As is typical for an Allen film, Broadway Danny Rose is filled with amazing, often symbolic cinematography, by frequent collaborator (from 1977's Annie Hall through 1985's The Purple Rose of Cairo) Gordon Willis. It's also full of great performances (including Allen's) and it's infused with Allen's trademark pre-bop jazz, in this case heavily depending on variations of the Prima-like "Agita", somewhat similar to how "In A Persian Market" was used as a theme in the later Curse of the Jade Scorpion (2001).
If you like Allen's typical style, you've surely seen this film. If you're wondering where to start or dip into Allen's works further, Broadway Danny Rose is as good a place to begin as any.
One of the most commonly leveled criticisms against Woody Allen is that
he has no range as an actor or is that he simply plays the same
stammering intellectual in all of his films. Nothing could be further
from the truth and this film is testament to this fact.
This beautifully shot film is concerned with theatrical agent, Danny Rose, a man who takes on blind xylophone players and one legged tap dancers. Terrible acts and yet Rose believes in every single one of them, no matter how badly they are doing. His big break comes with the public's newfound appetite for nostalgia, which brings egomaniac and alcoholic crooner, Lou Canova back into the public eye.
Canova flourishes and is set to make his comeback complete when he requires Rose to bring his mistress, Tina to the concert. Various complications and highjinks ensure that this is no easy task.
This is the comedy of the situation and the movie relies on this farce for its comic effect. However, what separates this from other sub-standard films is the characterisation that Allen brings to Rose. At first glance Rose is a loser, whose acts leave him as soon as they get anywhere. But the belief he has in his charges and the commitment he is prepared to put into them allows a great deal of empathy for him. Allen plays it brilliantly, allowing just the right amount of pathos and charm.
A splendid movie, full of the typical Allen one liners and with one very very funny shoot out scene with helium.
This was never embraced as one of Woody Allen's best pictures, but it certainly ranks alongside Manhattan, Hannah and Her Sisters and Annie Hall, although it is far removed in subject matter from any of these. Danny Rose is an empathatic character whose heart goes out to the underdog. He is a former comic who becomes an agent, representing acts that no one else will touch. He has been kicked down many times, but he continues to plod along, always believing he will hit the big time with a special act. But late in this story, told by a comic to fellow comics who know Danny Rose, he comes to the realization that his life is going nowhere. That scene, on Thanksgiving Day, is filled with pathos. Mixed with the comedy throughout, that one scene makes this one of the most touching films imaginable. Mia Farrow gives a strong performance as the would-be interior decorator who is having an affair with a Rose client, a has-been, one-hit wonder from the '50s played by Nick Apollo Forte. This is a must-see for Allen fans, and would be a good introductory film for those not familiar with his work.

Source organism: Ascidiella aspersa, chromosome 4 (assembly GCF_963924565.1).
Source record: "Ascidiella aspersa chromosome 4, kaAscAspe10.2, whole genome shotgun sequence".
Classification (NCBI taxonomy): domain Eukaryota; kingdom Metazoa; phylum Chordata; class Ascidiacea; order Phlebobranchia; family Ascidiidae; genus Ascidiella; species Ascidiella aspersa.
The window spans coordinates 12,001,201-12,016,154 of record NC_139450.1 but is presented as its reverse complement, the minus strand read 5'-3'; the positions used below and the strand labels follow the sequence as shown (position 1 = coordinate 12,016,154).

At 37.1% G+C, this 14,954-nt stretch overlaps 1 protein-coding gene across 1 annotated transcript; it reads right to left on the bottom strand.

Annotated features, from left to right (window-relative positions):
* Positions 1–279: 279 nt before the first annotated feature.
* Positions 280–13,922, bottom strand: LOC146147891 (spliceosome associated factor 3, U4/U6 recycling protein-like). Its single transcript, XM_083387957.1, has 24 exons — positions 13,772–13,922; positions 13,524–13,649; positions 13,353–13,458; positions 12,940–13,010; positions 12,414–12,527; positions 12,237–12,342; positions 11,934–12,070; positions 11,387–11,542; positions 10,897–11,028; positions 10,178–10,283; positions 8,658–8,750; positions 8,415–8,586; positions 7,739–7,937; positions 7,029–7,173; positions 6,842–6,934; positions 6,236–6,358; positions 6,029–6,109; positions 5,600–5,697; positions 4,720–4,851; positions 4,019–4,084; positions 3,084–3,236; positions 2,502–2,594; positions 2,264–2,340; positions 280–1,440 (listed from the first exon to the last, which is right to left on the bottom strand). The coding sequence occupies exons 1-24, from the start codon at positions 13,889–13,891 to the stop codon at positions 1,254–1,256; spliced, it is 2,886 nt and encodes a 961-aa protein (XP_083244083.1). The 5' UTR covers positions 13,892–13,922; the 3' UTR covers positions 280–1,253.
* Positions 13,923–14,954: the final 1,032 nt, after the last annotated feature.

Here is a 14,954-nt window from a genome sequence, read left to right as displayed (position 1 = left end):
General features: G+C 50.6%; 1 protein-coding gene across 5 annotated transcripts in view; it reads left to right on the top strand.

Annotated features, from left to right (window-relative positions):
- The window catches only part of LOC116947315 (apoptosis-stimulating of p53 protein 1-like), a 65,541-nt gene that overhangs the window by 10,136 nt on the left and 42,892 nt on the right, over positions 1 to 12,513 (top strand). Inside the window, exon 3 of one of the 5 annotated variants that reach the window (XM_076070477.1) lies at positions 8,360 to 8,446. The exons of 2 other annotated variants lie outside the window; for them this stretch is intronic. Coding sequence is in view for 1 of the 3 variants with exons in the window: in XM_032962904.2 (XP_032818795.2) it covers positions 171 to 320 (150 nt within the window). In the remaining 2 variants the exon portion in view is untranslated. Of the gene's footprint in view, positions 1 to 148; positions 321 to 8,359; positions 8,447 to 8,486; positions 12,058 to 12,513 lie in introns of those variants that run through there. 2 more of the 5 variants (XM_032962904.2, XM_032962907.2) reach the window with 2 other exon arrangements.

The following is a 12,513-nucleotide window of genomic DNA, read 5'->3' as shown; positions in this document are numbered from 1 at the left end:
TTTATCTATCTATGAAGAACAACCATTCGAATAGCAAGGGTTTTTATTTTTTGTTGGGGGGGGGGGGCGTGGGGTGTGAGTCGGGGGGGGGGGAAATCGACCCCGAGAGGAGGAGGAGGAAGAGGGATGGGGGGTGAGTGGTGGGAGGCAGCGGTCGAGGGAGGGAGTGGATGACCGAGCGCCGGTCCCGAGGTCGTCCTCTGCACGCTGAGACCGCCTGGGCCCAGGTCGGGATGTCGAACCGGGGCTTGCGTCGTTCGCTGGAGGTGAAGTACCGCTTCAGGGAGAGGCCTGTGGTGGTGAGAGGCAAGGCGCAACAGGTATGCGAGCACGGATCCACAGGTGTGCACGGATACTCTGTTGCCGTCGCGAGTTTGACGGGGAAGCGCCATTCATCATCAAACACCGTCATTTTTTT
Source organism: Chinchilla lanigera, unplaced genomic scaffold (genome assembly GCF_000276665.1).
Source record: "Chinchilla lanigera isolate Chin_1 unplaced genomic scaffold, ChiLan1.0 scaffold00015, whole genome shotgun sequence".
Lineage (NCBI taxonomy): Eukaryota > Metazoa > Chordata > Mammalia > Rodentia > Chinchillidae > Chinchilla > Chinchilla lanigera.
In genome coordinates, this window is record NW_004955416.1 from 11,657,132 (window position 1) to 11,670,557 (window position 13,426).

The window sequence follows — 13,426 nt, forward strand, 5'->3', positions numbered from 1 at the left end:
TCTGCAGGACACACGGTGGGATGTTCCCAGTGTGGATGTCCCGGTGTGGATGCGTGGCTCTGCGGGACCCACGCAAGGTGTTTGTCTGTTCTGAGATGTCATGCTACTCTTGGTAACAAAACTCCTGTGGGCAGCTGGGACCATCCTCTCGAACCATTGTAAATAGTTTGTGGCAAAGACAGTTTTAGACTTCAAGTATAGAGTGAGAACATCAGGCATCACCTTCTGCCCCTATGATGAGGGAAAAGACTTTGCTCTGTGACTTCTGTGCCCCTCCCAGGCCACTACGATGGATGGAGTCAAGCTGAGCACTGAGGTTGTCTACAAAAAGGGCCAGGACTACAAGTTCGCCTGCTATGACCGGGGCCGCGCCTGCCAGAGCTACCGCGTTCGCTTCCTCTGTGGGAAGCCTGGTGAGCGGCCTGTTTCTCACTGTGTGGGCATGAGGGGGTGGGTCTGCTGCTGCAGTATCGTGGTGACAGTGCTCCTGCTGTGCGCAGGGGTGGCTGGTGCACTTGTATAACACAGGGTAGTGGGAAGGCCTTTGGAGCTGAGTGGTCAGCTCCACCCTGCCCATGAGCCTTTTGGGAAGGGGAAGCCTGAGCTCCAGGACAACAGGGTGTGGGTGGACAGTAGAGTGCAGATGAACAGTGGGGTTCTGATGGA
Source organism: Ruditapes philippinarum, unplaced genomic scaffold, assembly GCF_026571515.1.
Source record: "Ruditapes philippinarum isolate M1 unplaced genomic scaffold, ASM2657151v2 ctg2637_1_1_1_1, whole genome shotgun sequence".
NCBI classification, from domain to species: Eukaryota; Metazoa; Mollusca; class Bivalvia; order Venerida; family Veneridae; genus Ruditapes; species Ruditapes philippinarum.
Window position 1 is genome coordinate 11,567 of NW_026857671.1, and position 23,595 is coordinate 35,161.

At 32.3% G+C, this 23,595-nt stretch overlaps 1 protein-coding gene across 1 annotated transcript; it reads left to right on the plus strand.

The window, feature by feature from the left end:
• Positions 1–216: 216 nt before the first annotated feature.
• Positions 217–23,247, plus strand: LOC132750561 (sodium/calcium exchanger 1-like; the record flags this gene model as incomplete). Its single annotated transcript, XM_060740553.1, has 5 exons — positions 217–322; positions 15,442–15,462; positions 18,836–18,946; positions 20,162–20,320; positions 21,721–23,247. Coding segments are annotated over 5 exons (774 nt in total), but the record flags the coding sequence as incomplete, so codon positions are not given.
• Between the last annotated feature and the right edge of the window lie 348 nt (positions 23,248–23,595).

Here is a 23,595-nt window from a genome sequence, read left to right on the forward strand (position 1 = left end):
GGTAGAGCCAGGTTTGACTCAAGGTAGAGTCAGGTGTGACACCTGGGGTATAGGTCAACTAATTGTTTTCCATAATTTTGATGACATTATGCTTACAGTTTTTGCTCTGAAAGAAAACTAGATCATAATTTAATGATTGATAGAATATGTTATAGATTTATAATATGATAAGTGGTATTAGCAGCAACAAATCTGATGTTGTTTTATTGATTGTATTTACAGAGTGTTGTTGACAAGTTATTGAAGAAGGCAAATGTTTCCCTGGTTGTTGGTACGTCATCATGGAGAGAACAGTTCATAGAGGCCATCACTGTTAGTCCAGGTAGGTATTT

This is my favorite Woody Allen movie. I think you can see the glee that he
secretly has, playing the nebbishy Danny Rose, in his world of untalented
types reaching for the stars. The Mobsters are almost like a preview for
Sopranos; the unexpected love story is sweet and charming. And it even has
the return of Howard Cosell to a woody movie. I remember seeing this one in
the Theatre when it was released - lines like "weinstein's majestic
colony" - and why that line is a side splitter - shows the fact that woody
played this one close to the vest.
I have never been able to relate to many of Woody Allen's films, although I would say that nearly all of them are quite well concieved and executed. Broadway Danny Rose is something quite unique, I mean that the script is simply beyond belief. How someone could concieve of all those lines is truly remarkable. It is one of the most quoteable films I have ever seen. The lines which are memorable are tinged with this incredible satiric and ironic sense of humor. The scenes are at once super realistic and very funny. Woody Allens way of making fun of people is at its best here. The opening scene where Lou Canova is at the lounge singing "I Like The Look Of You...", wow, the cast of characters assembled, how could anyone have found these people. I guess alot of credit is due to the person who cast the film. If you look at the credits you see that most of the faces which appear were appearing in their only film. This is the basis of the movie's genius. Then there are lines like: "I'll open with Volare and You Make Me Feel So Young... or "I don't know whether to go with Boulevard of Broken Dreams or Three Coins in a Fountain as an encore... or "Lou's probably drinking out of a promotional sized whiskey bottle by now.. or "If anything happens to that car I'll be furious... or "He made juice for the mob?... or "Allow me to interject one point at this juncture... or "Weinstein's majestic bungalow colony is a classy joint, I need a classy act, how about Sonny Chase, he's fast, he's funny... or "Pee Wee has been eaten by a feline, that comes under the act of God clause... or "If you take my advice, you'll probably be one of the great balloon folding acts of all time. I really wish I could find this for sale. It's a film which can be watched repeatedly without risk of boredom or redundancy. A great film around Thanksgiving time. Joe Franklin, Howard Cosell, Milton Berle. New York City circa 1972. The Waldorf. The 70's garb. New Jersey Italians by the dozen. Angelina the fortune teller and her little dog and assistant. "And yet he cares for you... Don't go to him, take care of old buisness... Time out... "Lou, the directions were good, it was a Gulf station... "A cheap blonde, Lou... I could keep spouting fragments of the script for an hour and I don't mean to be didactic or facetious.